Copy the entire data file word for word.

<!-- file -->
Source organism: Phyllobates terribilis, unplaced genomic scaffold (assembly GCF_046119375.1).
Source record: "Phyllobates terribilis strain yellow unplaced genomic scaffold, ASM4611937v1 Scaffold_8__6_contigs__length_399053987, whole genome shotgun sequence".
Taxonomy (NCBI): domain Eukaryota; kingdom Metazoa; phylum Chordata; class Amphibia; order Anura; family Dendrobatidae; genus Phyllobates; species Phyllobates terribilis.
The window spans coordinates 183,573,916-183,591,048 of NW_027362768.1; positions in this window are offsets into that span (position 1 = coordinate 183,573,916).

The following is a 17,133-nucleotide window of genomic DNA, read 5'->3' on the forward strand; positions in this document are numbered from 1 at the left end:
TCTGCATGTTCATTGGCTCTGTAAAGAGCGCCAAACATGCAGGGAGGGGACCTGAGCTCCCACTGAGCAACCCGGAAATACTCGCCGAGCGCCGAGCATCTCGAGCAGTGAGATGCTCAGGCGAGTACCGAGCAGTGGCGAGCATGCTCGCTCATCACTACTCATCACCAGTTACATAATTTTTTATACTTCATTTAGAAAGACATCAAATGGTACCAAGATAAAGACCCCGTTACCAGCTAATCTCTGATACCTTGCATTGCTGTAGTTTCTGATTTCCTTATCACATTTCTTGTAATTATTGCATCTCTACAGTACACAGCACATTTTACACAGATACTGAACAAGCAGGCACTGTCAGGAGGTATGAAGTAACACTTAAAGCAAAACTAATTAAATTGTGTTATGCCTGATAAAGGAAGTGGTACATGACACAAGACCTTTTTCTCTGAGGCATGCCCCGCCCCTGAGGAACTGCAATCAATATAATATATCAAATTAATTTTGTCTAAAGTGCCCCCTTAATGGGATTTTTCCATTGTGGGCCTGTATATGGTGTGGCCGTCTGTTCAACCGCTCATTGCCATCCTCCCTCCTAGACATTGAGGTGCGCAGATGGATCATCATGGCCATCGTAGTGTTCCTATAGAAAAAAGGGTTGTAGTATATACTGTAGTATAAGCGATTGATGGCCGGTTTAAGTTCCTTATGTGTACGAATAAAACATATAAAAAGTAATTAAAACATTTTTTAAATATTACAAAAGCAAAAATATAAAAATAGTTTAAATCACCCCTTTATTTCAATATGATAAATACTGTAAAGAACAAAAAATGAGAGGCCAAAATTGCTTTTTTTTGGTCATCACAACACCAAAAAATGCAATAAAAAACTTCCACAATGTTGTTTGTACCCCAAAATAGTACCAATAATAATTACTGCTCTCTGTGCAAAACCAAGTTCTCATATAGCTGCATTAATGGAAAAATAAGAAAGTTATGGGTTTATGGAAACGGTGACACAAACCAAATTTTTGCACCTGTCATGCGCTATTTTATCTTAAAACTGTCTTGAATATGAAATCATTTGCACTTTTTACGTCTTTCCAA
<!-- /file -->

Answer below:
Source organism: Phyllobates terribilis, unplaced genomic scaffold (assembly GCF_046119375.1).
Source record: "Phyllobates terribilis strain yellow unplaced genomic scaffold, ASM4611937v1 Scaffold_8__6_contigs__length_399053987, whole genome shotgun sequence".
Taxonomy (NCBI): domain Eukaryota; kingdom Metazoa; phylum Chordata; class Amphibia; order Anura; family Dendrobatidae; genus Phyllobates; species Phyllobates terribilis.
The window spans coordinates 183,573,916-183,591,048 of NW_027362768.1; positions in this window are offsets into that span (position 1 = coordinate 183,573,916).

The following is a 17,133-nucleotide window of genomic DNA, read 5'->3' on the forward strand; positions in this document are numbered from 1 at the left end:
TCTGCATGTTCATTGGCTCTGTAAAGAGCGCCAAACATGCAGGGAGGGGACCTGAGCTCCCACTGAGCAACCCGGAAATACTCGCCGAGCGCCGAGCATCTCGAGCAGTGAGATGCTCAGGCGAGTACCGAGCAGTGGCGAGCATGCTCGCTCATCACTACTCATCACCAGTTACATAATTTTTTATACTTCATTTAGAAAGACATCAAATGGTACCAAGATAAAGACCCCGTTACCAGCTAATCTCTGATACCTTGCATTGCTGTAGTTTCTGATTTCCTTATCACATTTCTTGTAATTATTGCATCTCTACAGTACACAGCACATTTTACACAGATACTGAACAAGCAGGCACTGTCAGGAGGTATGAAGTAACACTTAAAGCAAAACTAATTAAATTGTGTTATGCCTGATAAAGGAAGTGGTACATGACACAAGACCTTTTTCTCTGAGGCATGCCCCGCCCCTGAGGAACTGCAATCAATATAATATATCAAATTAATTTTGTCTAAAGTGCCCCCTTAATGGGATTTTTCCATTGTGGGCCTGTATATGGTGTGGCCGTCTGTTCAACCGCTCATTGCCATCCTCCCTCCTAGACATTGAGGTGCGCAGATGGATCATCATGGCCATCGTAGTGTTCCTATAGAAAAAAGGGTTGTAGTATATACTGTAGTATAAGCGATTGATGGCCGGTTTAAGTTCCTTATGTGTACGAATAAAACATATAAAAAGTAATTAAAACATTTTTTAAATATTACAAAAGCAAAAATATAAAAATAGTTTAAATCACCCCTTTATTTCAATATGATAAATACTGTAAAGAACAAAAAATGAGAGGCCAAAATTGCTTTTTTTTGGTCATCACAACACCAAAAAATGCAATAAAAAACTTCCACAATGTTGTTTGTACCCCAAAATAGTACCAATAATAATTACTGCTCTCTGTGCAAAACCAAGTTCTCATATAGCTGCATTAATGGAAAAATAAGAAAGTTATGGGTTTATGGAAACGGTGACACAAACCAAATTTTTGCACCTGTCATGCGCTATTTTATCTTAAAACTGTCTTGAATATGAAATCATTTGCACTTTTTACGTCTTTCCAA